Children with cancer are smiling today at a Flashes of Hope shoots. Our dedicated volunteer chapter directors coordinate photo shoots within the nation's top hospitals and at special events for children with cancer. Whether photographing one child isolated in a bone marrow unit or a hundred kids having fun at summer camp, it's an unforgettable experience for everyone involved.

Allison Wenclawski

Allison Wenclawski

Allison has been a social worker at Loyola Medical Center since 2014, and prior to this, was in school and a volunteer with FOH! Allison had seen first-hand what joy and positivity the FOH experience can bring to patients and families, and was motivated to bring this organization's mission and values to Loyola.

Allison works specifically with the pediatric oncology/hematology population, providing emotional support, connecting with resources, and helping families grapple with all that comes with a cancer diagnosis. She works extensively with the pediatric oncology/hematology nurses, doctors, and child life specialist, to bring a sense of reassurance to the families. In her spare time, she loves to travel, read, and attempting to learn to cook.

Ila Coretti

Ila Coretti

I came to FOH, with a background in photography. After having gone through the cancer battle with my young son, I read about the organization in Parade magazine and immediately wanted to get involved.

When I see a child and they are photographed for the first time, sometimes they are a little shy at first, but after a few minutes you see a little smile sneak in, then it turns into a big smile or a silly face. Then you see the parents reaction, seeing their kids, be a kid in front of the camera, doing what kids do.

One of my favorite memories takes place at the hospital holiday parties and summer picnics that we photograph. There are a group of teenagers, that met when they were first diagnosed as children with cancer. Through the years they have all remained close and they will always have a group shot taken together. They have been through so much, remissions, relapses, it's important that they have these photos.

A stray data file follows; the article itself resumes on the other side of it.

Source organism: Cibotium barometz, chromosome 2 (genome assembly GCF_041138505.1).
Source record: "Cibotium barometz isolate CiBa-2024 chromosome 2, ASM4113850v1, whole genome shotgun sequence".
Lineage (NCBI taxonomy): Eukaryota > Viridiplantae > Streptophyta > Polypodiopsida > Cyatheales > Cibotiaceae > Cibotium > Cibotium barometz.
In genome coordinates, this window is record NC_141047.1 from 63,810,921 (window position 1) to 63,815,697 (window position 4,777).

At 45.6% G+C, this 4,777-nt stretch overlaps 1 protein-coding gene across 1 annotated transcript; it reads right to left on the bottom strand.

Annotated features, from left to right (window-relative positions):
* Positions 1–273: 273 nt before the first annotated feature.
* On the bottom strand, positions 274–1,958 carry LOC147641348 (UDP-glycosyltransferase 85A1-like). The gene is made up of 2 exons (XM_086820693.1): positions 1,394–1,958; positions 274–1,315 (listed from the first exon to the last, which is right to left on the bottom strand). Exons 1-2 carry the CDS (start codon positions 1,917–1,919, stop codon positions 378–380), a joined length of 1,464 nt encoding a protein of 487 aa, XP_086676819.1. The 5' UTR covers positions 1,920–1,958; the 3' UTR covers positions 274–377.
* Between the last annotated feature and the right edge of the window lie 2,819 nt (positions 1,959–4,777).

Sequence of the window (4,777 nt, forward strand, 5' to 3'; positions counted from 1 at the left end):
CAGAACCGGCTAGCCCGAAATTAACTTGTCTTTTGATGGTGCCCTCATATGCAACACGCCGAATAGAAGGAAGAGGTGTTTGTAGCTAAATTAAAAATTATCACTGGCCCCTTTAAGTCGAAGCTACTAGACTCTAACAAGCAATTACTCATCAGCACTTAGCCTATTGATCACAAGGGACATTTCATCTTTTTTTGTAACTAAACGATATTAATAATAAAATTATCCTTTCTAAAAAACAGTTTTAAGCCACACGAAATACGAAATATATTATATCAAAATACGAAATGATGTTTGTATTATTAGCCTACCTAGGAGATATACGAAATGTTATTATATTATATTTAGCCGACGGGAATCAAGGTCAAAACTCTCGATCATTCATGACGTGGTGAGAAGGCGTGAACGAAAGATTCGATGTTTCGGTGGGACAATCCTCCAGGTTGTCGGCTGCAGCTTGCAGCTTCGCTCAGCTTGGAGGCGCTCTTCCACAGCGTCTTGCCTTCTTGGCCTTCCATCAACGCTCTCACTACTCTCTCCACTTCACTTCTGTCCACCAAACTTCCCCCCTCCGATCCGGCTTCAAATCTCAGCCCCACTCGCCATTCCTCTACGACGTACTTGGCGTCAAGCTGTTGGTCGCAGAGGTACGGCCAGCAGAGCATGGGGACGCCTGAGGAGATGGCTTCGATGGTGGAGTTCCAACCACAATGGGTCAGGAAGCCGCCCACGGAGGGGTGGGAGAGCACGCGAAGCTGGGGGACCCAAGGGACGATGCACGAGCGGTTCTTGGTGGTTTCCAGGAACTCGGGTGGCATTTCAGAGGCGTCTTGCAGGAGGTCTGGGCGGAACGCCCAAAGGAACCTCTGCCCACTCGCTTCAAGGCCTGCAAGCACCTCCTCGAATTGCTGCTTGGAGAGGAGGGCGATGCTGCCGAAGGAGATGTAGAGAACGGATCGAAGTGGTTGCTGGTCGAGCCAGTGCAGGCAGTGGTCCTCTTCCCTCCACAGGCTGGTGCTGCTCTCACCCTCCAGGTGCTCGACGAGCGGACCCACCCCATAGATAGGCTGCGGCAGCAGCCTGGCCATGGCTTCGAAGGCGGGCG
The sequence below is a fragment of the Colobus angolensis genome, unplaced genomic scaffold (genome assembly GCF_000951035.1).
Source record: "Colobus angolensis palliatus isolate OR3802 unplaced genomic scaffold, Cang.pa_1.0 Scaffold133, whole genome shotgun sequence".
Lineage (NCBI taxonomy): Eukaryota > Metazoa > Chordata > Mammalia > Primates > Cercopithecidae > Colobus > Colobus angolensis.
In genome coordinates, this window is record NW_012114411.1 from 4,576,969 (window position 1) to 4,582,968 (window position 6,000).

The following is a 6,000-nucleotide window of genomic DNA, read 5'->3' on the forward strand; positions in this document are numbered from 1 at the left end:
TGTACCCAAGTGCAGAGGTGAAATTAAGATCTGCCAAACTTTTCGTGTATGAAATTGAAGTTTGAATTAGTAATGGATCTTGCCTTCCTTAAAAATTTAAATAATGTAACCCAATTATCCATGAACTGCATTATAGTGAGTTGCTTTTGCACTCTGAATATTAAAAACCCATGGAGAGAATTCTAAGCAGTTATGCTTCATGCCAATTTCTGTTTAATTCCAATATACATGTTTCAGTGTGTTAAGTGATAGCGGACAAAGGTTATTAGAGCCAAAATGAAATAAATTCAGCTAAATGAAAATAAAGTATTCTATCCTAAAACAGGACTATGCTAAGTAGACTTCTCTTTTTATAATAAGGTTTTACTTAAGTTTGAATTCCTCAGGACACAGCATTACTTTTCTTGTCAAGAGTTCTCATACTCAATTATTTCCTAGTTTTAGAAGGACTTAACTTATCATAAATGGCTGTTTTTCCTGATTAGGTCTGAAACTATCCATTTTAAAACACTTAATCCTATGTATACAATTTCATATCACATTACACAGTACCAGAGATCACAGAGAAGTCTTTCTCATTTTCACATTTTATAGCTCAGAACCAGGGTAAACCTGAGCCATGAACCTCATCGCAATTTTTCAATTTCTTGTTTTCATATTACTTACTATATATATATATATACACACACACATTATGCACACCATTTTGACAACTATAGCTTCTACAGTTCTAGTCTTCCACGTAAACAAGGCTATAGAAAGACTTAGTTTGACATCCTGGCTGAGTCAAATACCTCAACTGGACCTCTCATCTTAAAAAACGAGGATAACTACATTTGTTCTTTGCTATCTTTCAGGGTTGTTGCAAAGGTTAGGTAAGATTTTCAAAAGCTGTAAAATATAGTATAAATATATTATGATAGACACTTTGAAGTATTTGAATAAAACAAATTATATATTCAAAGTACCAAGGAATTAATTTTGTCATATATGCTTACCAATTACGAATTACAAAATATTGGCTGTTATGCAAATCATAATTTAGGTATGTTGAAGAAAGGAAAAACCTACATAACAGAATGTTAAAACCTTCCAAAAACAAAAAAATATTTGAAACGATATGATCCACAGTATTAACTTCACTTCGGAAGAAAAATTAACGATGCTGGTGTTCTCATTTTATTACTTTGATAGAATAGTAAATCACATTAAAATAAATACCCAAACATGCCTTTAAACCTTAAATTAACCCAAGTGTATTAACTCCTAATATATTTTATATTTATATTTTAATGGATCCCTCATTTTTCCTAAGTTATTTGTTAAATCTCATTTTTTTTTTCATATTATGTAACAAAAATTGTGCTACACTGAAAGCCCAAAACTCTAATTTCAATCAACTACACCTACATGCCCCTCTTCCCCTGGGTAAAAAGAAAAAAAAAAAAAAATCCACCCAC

I used to be surprised when people would ask me " Why would anyone want photos from when their child was sick?" After having been through this with my own son, I am so glad that I have the photos that I took, I still have his smile to look at. Currently, I live outside of Chicago with my husband, 2 sons and 2 crazy dogs.

Laura Alexander

Laura Alexander

As a triple negative breast cancer survivor and mom, I am thrilled to be involved with Flashes of Hope! It's the perfect culmination of my varied pasts both personally and professionally. Prior to my battle with cancer, I ran the children's television/film department of one of Chicago's most well known talent agencies. I was a talent agent, casting director and acting coach specializing in kids and teens for over 20 years. After my 2005 battle with cancer, I decided that I wanted to give back to the incredible cancer community by working full time as the Director of Events and PR for Imerman Angels, a Chicago based cancer support charity. Currently I am raising my amazing teenage daughter and dog in the city of Chicago.

I know all too well the importance of capturing the precious moments and courage of one's cancer journey in photos One of my biggest regrets is not having ONE single picture of my bald head from my battle with cancer. I often wish I had one to not only remind myself of my own strength and beauty in those vulnerable moments but to share with my biggest supporter, my daughter, and other cancer fighters just beginning their battles. This picture would be a huge source of comfort, hope and inspiration to those in the fight.

Megan Gertz

Megan Gertz

Megan has been the coordinator of the Child Life Program at Loyola since 2009. In both healthcare and community settings, Certified Child Life Specialists help infants, children, youth and families cope with the stress and uncertainty of acute and chronic illness, injury, trauma, disability, loss and bereavement.

Megan provides age-appropriate activities and interventions including therapeutic play to help minimize wide ranging emotions including fear, anxiety, isolation, and boredom. She works to ensure that children develop positive coping skills during the course of their illness. Megan Works closely with the oncology/hematology population.

Megan spends much of her spare time with her two kids or working out and hanging out with her family and friends. Megan also loves to read and bake.

Hands on head

The children often request to be photographed with special friends – in this case a stuffed bunny. Children are also photographed with parents, siblings, hospital staff and even fellow patients. This sweet image was captured at All Children's Hospital in Tampa, Florida.

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